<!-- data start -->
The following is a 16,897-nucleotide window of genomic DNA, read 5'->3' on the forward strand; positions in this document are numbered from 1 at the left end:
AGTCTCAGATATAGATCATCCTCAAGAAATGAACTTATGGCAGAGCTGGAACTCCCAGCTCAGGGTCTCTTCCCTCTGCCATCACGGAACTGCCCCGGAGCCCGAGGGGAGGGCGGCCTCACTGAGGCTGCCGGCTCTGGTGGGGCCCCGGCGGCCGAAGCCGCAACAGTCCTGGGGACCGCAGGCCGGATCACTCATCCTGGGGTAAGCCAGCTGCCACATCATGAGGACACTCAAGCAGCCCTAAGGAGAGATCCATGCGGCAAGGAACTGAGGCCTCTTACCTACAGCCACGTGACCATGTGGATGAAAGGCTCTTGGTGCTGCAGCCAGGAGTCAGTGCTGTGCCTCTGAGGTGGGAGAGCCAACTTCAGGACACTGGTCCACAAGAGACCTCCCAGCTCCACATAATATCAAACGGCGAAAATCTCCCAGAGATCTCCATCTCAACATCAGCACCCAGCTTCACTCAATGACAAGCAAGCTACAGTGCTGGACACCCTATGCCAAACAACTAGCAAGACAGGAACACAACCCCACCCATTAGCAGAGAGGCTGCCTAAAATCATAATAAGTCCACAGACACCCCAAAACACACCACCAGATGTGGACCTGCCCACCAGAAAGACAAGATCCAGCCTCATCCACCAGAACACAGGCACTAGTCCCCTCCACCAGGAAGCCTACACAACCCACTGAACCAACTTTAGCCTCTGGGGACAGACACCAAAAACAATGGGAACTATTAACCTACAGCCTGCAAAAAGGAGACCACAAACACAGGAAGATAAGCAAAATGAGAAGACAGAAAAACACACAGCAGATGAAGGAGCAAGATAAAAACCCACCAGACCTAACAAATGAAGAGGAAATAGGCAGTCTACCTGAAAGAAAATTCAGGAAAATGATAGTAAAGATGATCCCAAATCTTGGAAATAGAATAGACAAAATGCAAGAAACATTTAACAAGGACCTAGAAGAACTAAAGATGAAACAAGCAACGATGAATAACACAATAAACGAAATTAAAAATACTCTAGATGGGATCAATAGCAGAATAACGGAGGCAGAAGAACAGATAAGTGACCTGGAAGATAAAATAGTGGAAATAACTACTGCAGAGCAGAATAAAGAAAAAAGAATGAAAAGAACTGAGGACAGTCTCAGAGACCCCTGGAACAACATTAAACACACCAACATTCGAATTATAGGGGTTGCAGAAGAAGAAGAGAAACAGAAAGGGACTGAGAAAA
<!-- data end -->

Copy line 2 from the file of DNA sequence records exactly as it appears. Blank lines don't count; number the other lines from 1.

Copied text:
AGTCTCAGATATAGATCATCCTCAAGAAATGAACTTATGGCAGAGCTGGAACTCCCAGCTCAGGGTCTCTTCCCTCTGCCATCACGGAACTGCCCCGGAGCCCGAGGGGAGGGCGGCCTCACTGAGGCTGCCGGCTCTGGTGGGGCCCCGGCGGCCGAAGCCGCAACAGTCCTGGGGACCGCAGGCCGGATCACTCATCCTGGGGTAAGCCAGCTGCCACATCATGAGGACACTCAAGCAGCCCTAAGGAGAGATCCATGCGGCAAGGAACTGAGGCCTCTTACCTACAGCCACGTGACCATGTGGATGAAAGGCTCTTGGTGCTGCAGCCAGGAGTCAGTGCTGTGCCTCTGAGGTGGGAGAGCCAACTTCAGGACACTGGTCCACAAGAGACCTCCCAGCTCCACATAATATCAAACGGCGAAAATCTCCCAGAGATCTCCATCTCAACATCAGCACCCAGCTTCACTCAATGACAAGCAAGCTACAGTGCTGGACACCCTATGCCAAACAACTAGCAAGACAGGAACACAACCCCACCCATTAGCAGAGAGGCTGCCTAAAATCATAATAAGTCCACAGACACCCCAAAACACACCACCAGATGTGGACCTGCCCACCAGAAAGACAAGATCCAGCCTCATCCACCAGAACACAGGCACTAGTCCCCTCCACCAGGAAGCCTACACAACCCACTGAACCAACTTTAGCCTCTGGGGACAGACACCAAAAACAATGGGAACTATTAACCTACAGCCTGCAAAAAGGAGACCACAAACACAGGAAGATAAGCAAAATGAGAAGACAGAAAAACACACAGCAGATGAAGGAGCAAGATAAAAACCCACCAGACCTAACAAATGAAGAGGAAATAGGCAGTCTACCTGAAAGAAAATTCAGGAAAATGATAGTAAAGATGATCCCAAATCTTGGAAATAGAATAGACAAAATGCAAGAAACATTTAACAAGGACCTAGAAGAACTAAAGATGAAACAAGCAACGATGAATAACACAATAAACGAAATTAAAAATACTCTAGATGGGATCAATAGCAGAATAACGGAGGCAGAAGAACAGATAAGTGACCTGGAAGATAAAATAGTGGAAATAACTACTGCAGAGCAGAATAAAGAAAAAAGAATGAAAAGAACTGAGGACAGTCTCAGAGACCCCTGGAACAACATTAAACACACCAACATTCGAATTATAGGGGTTGCAGAAGAAGAAGAGAAACAGAAAGGGACTGAGAAAA